The government’s 2010 Fuel Economy guide is out, and here are some not-entirely-random observations:
- Surprisingly, the Bugatti Veyron 16.4 is not the worst, although at 8 mpg city/14 highway it’s not exactly thrifty. Various stick-shift Lamborghini Murciélagos check in with 8/13, though with the automated manuals they zoom all the way up to 9/14. The 8-mpg buggies are rewarded with the highest gas-guzzler tax: $4200.
- Honda’s Civic GX, designed for compressed natural gas, is rated 24/36, about the same as its gasoline-powered siblings, but the projected annual cost of fuel is around 40 percent less. (The CNG station built by Chesapeake near 49th and Western sells the stuff for $1.23/gge, which is a little on the high side.)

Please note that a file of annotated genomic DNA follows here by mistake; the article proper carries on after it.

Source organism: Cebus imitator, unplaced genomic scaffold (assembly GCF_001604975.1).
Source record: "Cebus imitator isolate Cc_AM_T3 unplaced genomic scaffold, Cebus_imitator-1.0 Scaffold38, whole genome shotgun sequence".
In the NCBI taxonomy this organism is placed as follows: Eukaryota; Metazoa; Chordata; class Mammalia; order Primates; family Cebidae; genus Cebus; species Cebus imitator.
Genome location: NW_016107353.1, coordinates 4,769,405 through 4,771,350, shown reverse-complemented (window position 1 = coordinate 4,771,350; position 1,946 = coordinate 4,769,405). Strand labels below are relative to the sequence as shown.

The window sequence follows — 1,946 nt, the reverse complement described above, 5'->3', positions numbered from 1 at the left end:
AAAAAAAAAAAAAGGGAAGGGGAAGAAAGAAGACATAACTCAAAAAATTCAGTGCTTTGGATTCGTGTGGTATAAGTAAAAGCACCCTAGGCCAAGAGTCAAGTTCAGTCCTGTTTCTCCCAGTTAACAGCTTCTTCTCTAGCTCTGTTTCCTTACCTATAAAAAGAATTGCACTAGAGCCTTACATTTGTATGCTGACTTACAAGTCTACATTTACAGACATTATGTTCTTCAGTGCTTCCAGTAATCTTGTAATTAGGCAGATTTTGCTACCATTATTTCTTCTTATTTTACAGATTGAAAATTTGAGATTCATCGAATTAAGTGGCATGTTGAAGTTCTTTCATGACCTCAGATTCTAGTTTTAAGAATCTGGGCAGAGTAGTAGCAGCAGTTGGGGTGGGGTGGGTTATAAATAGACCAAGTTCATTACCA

- Several flex-fuel vehicles are rated, and invariably they do worse on E85. (Typical: Chrysler Sebring convertible, 18/26 on gas, 13/19 on E85.) Some of the bigger pickups turn in numbers like 9/12 on E85. Which proves my point: the best place for ethanol is in a glass.
- Worst mileage on an actual hybrid: 17/19, on BMW’s ActiveHybrid X6. (The non-hybrid X6 xDrive35i whoever it was who invented this labeling needs to be put down, and fast manages 15/21.)
- Four-cylinder Jeeps are fairly miserly: the 2WD Compass/Patriot with a stick turns in a respectable 23/29, a hair better than a reputed fuel-sipper like Scion’s current xB. (With 4WD: 23/28.)
- Apparently there’s only one 4WD minivan left: the Toyota Sienna. (16/21, versus 17/23 for the FWD version.)